• information sharing and reporting (CLOUD, Shared Utility, Open platforms etc)
  • Drive Efficiency by bridging the gap between intention and interpretation (Semantic Tech, shared data ontologies, API etc)
  • Simplify and enhance data management (big data, Visualization, AI)
  • Regulation and compliance process (Blockchain, biometric and system monitoring)

R3 financial innovation firm with over 50 participant financial institutions started to see regulators becoming active members and run different experiments. Also, FCA (UK regulator), enabling consultation process for startups to approve their Business model using its sandbox.

Payments Interoperability and traceability

Payments infrastructure transformation is a key issue to resolve if we have to achieve cross border real time payment. Interoperability across payment settlement, liquidity risk platforms, complexity around multi-currency settlements are key challenges to be addressed. Moreover, with the PSD2 regulation around the corner there will be increased competition in Payments initiation servicers from non-banks.

End to end traceability of payments has been a challenge for the industry for long. To address this challenge, SWIFT launched Global Payment Initiative (GPI) where end to end traceability of payments will be managed with a unique payments identifier. But, critiques say GPI is an iteration of exactly what Swift provides today with a marginal increase in speed for availability of funds on, making antiquated infrastructure that makes real-time settlement a challenge. In the other hand, Ripple had a very different view of the solution and signed up multiple banks community to improve payments processing through distributed financial technology. Ripple also, introduced multi-sign feature on its consensus ledger to improve security.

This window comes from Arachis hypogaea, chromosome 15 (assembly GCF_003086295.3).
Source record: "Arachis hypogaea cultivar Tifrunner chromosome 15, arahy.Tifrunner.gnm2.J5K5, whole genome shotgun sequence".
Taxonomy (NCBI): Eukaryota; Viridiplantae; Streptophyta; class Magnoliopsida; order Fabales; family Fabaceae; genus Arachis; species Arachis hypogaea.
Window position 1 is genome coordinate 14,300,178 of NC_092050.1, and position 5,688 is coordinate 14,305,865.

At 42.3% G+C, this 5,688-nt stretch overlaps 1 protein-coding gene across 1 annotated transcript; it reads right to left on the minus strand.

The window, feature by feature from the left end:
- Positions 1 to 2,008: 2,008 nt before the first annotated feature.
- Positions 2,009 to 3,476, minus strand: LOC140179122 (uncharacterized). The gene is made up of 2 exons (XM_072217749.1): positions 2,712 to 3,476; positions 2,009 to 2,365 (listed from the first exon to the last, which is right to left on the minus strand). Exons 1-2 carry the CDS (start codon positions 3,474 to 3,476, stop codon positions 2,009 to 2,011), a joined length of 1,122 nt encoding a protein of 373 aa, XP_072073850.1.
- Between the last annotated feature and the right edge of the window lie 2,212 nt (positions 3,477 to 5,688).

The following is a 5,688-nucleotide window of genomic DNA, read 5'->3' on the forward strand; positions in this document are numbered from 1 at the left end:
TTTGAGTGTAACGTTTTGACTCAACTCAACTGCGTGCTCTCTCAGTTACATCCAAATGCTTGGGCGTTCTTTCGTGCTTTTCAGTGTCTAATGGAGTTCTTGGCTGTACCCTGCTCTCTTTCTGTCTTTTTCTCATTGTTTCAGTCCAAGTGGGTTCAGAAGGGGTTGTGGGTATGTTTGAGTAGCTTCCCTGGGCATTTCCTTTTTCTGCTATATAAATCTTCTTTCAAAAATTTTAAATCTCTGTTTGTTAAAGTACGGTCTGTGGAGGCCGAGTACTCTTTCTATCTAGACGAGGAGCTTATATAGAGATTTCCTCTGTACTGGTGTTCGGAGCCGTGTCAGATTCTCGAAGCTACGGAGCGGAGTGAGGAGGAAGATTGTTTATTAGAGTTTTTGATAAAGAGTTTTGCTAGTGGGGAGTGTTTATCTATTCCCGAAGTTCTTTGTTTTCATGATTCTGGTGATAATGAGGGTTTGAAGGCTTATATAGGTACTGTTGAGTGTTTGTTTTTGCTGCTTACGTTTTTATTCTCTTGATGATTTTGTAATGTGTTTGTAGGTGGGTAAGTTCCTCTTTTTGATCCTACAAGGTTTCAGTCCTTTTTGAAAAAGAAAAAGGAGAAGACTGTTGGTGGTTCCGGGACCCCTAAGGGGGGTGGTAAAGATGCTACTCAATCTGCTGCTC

Future of Money

Ubiquitous exchange of money will be driven by simpler customer experience. For example, Mastercard showed NFC payments use cases through health band, ring and car keys. At the back office, reconciliation of money will be done through robotic process automation. For example, robotic process automation can solve the problem of management of pension fund for a large corporate, which requires coordination with 200 fund managers and reconciling and giving end of data positions of the account in real time.

Some of the foundational pillar of digital money will be IoT, API, AI and security as we move to the future.

FinTech Hubs – organized innovation

This year, the hype has settled down. And we are beginning to see emergence of different FinTech hubs across the Globe. Depending on the region the FinTech hubs have different sweet spots. For example, Swiss Fintech thrives on Robo-advising due to presence of large number of Private banking and wealth management firms. It was also important to notice that Government and regulators proactively engaging with regulatory through sandbox, guidance to help them thrive. FinTechEMEA is dominated by London (driving 43% funding), followed by Netherlands (21%), but there are concerns how the power base will shift post Brexit.